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Cover
The Great Cacti
Ethnobotany and Biogeography
By David A. Yetman
320 pp. / 8.50 in x 11.00 in / 2008
Cloth (978-0-8165-2431-0) [s]
  
Series
  - Southwest Center Series

Related Interest
  - Biological & Ecology


Towering over deserts, arid scrublands, and dry tropical forests, giant cacti grow throughout the Americas, from the United States to Argentina—often in rough terrain and on barren, parched soils,
Yetman gives especially detailed accounts.

—Science

All in all, Yetman's enthusiasm is infectious, and … I found the book refreshing for its undiluted admiration of some truly wonderful plants.

— Quarterly Review of Biology





places inhospitable to people. But as David Yetman shows, many of these tall plants have contributed significantly to human survival.

Yetman has been fascinated by columnar cacti for most of his life and now brings years of study and reflection to a wide-ranging and handsomely illustrated book. Drawing on his close association with the Guarijíos, Mayos, and Seris of Mexico—peoples for whom such cacti have been indispensable to survival—he offers surprising evidence of the importance of these plants in human cultures. The Great Cacti reviews the more than one hundred species of columnar cacti, with detailed discussions of some 75 that have been the most beneficial to humans or are most spectacular. Focusing particularly on northwestern Mexico and the southwestern United States, Yetman examines the role of each species in human society, describing how cacti have provided food, shelter, medicine, even religiously significant hallucinogens.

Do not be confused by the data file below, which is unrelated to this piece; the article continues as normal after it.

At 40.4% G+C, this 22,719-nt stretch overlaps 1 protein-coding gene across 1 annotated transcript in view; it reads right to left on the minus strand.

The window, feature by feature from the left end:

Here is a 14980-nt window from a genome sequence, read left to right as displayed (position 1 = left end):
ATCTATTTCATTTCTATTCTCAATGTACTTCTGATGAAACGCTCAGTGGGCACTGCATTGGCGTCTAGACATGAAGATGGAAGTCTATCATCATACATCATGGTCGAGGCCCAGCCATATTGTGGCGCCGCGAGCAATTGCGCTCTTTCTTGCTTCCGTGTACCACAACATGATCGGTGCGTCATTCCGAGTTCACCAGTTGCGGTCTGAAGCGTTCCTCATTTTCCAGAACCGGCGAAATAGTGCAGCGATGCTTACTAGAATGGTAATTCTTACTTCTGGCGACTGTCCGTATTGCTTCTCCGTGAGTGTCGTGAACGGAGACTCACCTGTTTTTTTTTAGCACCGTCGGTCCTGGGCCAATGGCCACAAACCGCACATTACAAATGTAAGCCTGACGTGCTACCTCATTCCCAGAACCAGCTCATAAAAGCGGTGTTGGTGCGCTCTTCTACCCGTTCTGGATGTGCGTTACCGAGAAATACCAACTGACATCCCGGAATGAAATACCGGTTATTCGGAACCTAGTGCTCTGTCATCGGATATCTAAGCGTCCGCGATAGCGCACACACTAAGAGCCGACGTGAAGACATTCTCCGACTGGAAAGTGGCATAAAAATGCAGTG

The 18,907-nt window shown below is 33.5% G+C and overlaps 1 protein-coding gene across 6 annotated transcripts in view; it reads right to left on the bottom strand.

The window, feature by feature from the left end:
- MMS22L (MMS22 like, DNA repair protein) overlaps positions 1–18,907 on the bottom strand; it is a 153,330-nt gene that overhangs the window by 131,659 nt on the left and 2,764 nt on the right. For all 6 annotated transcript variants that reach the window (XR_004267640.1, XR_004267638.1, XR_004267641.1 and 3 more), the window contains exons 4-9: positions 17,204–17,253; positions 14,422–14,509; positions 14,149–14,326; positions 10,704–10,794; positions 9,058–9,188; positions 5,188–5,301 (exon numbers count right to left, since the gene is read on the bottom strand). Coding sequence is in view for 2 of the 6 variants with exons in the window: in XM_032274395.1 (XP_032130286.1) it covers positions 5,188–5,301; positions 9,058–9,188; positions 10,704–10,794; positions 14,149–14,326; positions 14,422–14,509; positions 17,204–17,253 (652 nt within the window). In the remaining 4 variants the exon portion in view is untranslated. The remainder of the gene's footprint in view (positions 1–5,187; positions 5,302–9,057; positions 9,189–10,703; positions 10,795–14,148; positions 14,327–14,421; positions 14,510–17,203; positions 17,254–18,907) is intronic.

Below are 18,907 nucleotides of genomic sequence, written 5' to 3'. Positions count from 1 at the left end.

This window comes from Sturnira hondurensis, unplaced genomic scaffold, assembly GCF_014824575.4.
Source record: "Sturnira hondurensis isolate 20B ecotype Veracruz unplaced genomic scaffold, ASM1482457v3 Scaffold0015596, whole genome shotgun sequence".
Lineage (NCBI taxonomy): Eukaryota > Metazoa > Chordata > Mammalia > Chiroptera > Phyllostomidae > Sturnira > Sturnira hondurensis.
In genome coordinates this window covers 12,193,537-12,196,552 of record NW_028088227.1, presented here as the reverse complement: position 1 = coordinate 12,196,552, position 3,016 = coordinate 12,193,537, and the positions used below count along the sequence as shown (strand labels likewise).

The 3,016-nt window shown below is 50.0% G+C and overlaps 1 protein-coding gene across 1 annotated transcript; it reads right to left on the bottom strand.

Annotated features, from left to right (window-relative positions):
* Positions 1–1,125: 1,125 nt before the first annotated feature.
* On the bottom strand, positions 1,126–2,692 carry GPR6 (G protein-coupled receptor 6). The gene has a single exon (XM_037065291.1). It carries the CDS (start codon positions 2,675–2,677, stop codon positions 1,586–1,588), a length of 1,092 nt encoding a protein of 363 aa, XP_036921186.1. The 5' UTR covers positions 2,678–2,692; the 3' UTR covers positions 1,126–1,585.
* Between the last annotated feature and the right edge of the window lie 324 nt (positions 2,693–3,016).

Taking readers to the exotic sites where these cacti are found—from sea-level deserts to frigid Andean heights—Yetman shows that the great cacti have facilitated the development of native culture in hostile environments, yielding their products with no tending necessary. Enhanced by over 300 superb color photos, The Great Cacti is both a personal and scientific overview of sahuesos, soberbios, and other towering flora that flourish where few other plants grow—and that foster human life in otherwise impossible places.


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